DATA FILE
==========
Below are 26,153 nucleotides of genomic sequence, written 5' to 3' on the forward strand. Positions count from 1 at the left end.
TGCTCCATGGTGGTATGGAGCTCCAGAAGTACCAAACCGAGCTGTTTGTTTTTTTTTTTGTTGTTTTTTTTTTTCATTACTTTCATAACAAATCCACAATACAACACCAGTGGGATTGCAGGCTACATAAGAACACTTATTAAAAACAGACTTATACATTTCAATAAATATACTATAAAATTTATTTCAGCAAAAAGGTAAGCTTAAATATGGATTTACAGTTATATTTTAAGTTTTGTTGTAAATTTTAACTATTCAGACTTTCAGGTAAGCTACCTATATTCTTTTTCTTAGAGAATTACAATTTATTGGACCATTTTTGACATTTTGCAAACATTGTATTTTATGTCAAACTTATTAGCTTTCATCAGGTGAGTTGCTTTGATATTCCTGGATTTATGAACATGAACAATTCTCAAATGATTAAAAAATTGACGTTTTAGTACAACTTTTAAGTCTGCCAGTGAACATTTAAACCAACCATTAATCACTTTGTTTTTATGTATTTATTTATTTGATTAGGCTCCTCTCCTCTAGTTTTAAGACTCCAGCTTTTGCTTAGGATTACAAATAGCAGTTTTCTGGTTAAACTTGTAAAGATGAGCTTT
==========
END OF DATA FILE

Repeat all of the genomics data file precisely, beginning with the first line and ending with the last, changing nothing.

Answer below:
Below are 26,153 nucleotides of genomic sequence, written 5' to 3' on the forward strand. Positions count from 1 at the left end.
TGCTCCATGGTGGTATGGAGCTCCAGAAGTACCAAACCGAGCTGTTTGTTTTTTTTTTTGTTGTTTTTTTTTTTCATTACTTTCATAACAAATCCACAATACAACACCAGTGGGATTGCAGGCTACATAAGAACACTTATTAAAAACAGACTTATACATTTCAATAAATATACTATAAAATTTATTTCAGCAAAAAGGTAAGCTTAAATATGGATTTACAGTTATATTTTAAGTTTTGTTGTAAATTTTAACTATTCAGACTTTCAGGTAAGCTACCTATATTCTTTTTCTTAGAGAATTACAATTTATTGGACCATTTTTGACATTTTGCAAACATTGTATTTTATGTCAAACTTATTAGCTTTCATCAGGTGAGTTGCTTTGATATTCCTGGATTTATGAACATGAACAATTCTCAAATGATTAAAAAATTGACGTTTTAGTACAACTTTTAAGTCTGCCAGTGAACATTTAAACCAACCATTAATCACTTTGTTTTTATGTATTTATTTATTTGATTAGGCTCCTCTCCTCTAGTTTTAAGACTCCAGCTTTTGCTTAGGATTACAAATAGCAGTTTTCTGGTTAAACTTGTAAAGATGAGCTTT